Leader: When the human race increased and spread over the
earth, it became so mired in sin that God wanted nothing less
than to blot out every living thing upon the face of the land.
People: We confess our kinship with those whose
corruption and violence so disappointed God. We, too, are mired
in sin. Our institutions enrich the wealthy, not the poor; our
policies protect the powerful, not the oppressed; our churches
embrace the saved, not the lost.
Leader: Then God found one righteous among his generation.
People: We confess we lack the faith of Noah. We
hear God’s Word and build walls, not arks; we know God’s
commands and safeguard our possessions, not God’s creation. The
pitch of night blinds us, and the thunder of the tempest deafens
us to God’s presence. We run aground and send the raven, but in
our despair, forget the dove.
Leader: But God promises never to lay waste to the earth again.
People: Is this true? Despite the world’s glut of
ego, surfeit of greed, and deluge of violence, God promises to
withhold the flood?
Leader: It is true. See the rainbow? It is sign and seal of
God’s sacred promise. When the rainbow appears in the clouds
over the earth, God remembers his covenant.
People: God remembers his covenant!
Leader: Instead of the fatal flood, the clouds bear living
What grace! God remembers his covenant! Come, worship, and
It is your voice, O God, which has called us into this moment of
worship. By your grace, we step forth into your promise. Once again
we have embarked on this 40 day Lenten voyage, remembering the sea
Noah sailed long ago. Ever before us is the rainbow sign of your
covenant. Beneath this arch we travel, seeking not some pot of gold,
but rather the true treasure of your heavenly kingdom. Lead us
onward, Lord Jesus, through the storm and the calm. Encourage and
empower us, Holy Spirit, by your presence in our boat. Bless the
journey of this hour, Heavenly Father, as well as the directions we
take from this time and place. Amen.
written closer to the time (if not at the
our Tithes and Offerings
The church is
sometimes likened to a boat. Perhaps this is because Jesus
called fishermen to be his first disciples, and some of his
initial messages were delivered from the seat of fishing vessels
to crowds on the shore. The simplicity of this image emphasizes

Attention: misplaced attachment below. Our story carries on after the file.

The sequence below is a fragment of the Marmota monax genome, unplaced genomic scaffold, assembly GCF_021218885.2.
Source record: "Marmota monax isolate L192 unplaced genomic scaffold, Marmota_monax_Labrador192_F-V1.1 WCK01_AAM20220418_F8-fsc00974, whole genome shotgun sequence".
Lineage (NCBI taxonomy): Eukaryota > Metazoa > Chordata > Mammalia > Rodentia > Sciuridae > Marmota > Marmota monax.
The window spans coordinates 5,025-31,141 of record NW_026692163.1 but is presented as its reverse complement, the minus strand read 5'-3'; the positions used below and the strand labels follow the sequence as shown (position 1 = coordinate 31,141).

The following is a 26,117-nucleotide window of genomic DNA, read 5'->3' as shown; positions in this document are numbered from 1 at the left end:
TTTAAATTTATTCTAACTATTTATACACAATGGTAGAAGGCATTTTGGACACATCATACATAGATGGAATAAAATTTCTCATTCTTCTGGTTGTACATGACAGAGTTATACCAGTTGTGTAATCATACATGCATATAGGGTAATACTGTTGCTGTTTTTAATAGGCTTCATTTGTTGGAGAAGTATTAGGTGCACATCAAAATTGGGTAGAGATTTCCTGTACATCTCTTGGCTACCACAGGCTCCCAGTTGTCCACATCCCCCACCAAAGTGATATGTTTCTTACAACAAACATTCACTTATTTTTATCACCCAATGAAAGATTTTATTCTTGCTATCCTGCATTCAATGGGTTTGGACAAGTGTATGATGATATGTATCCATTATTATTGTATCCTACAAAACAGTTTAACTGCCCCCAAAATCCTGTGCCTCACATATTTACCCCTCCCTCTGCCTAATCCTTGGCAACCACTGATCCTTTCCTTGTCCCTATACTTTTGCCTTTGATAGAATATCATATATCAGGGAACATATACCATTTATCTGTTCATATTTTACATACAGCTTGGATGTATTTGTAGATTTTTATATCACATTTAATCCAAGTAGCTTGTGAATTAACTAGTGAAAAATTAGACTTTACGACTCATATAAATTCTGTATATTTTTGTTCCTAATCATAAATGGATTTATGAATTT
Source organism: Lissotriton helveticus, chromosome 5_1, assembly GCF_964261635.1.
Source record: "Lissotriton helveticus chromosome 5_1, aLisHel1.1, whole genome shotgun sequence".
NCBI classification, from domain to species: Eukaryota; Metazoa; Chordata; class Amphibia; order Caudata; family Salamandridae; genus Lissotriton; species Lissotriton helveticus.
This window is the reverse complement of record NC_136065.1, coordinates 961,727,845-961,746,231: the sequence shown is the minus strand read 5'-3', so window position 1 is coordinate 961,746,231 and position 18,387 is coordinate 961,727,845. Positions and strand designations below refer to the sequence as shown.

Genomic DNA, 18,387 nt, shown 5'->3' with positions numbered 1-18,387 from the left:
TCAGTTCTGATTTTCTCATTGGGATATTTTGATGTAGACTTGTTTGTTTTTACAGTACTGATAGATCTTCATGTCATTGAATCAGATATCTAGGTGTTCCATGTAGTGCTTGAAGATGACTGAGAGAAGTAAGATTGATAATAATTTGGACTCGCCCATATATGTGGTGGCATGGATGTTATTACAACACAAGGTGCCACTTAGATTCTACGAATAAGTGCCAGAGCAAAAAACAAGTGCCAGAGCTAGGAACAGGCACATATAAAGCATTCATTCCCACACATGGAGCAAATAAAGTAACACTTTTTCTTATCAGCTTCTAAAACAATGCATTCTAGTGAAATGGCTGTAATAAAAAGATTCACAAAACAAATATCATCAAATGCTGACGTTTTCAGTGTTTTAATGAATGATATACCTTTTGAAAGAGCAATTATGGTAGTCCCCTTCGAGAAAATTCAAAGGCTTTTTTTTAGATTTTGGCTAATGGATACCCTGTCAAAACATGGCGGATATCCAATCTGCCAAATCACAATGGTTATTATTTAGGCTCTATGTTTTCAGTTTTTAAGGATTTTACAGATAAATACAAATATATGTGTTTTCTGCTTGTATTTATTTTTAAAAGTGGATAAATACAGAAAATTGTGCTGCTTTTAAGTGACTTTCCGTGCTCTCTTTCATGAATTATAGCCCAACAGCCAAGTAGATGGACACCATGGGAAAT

that we are all in the same boat.
On this first
Sunday of our Lenten voyage toward Easter, we are guided by the
story of another boat. In the background we hear a cacophony of
sounds that reveal this ship carries more than the children of
Adam and Eve. All of creation is present, two by two, reminding
us that, like Noah’s family long ago, we bear responsibility for
more than ourselves. We are stewards called by God to care for
all who are with us in this boat.
It’s not just
about us, as if salvation were merely a personal affair between
us and Jesus, with him rowing our little boat home. No, “all
God’s creation is waiting on tiptoe for the children of God to
come into their own,” as the apostle Paul once wrote
(Romans 8:19). We are
empowered to bear responsibility for the world around us.
see, is not only about giving money to the church to keep it
afloat. Mind you, we do need money on this voyage, and your
offerings help us to fulfill our mission, which is more than
just putting oil in the tank so we don’t freeze as we worship.
However, being a steward of what God has given each of us, is
much more than paying for a berth on a cruise ship.
Think of Noah’s
sons. God called them to not only build the boat, cubit by
cubit, but also to load it with animals and supplies. Once the
doors were shut, and the rain fell, they didn’t sit in their
bunks reading the paper. They fed the critters on the boat and,
no doubt, shoveled a lot of manure. It was their responsibility
to make sure all those who came aboard before the flood
disembarked alive once the voyage was over.
We are like Noah’s
family. We’re not just passengers. We are the crew of this ship
- all of us, not just some of us. With Jesus as our “captain,”
we have set sail on a fantastic voyage. What we do along the
way, as we each bear some responsibility for this journey, is
called “stewardship.” None of us sails alone. We do so together.
As you return your
offering just now, I invite you to mentally put on your sailor
suit and think about what you are going to do the next 40 days
of this Lenten voyage. Don’t just be a passenger. Join the crew.
God, who set the bow in the sky as a promise,
give us the courage to push away from the shore
on this voyage of faith;
May Christ Jesus, who was sent not to nail us to the wall,
but to reconcile us to God,
guide us in unfurling the sails of peace
on this voyage of faith;
May the Holy Spirit, who is always present
no matter where this
boat takes us,
be the wind that propels us
on this voyage of faith.
And all God’s sailors say:
(para traducir a español, presione la bandera de España)
Interested in Sunday School? Below is a growing list of possible sites to visit.
As you discover others, please let
International Lesson: Adult
from The United Methodist Publishing House
(click "supplemental resources" and "current events supplement"
under both the "Student" and "Teacher" sections in the left hand column)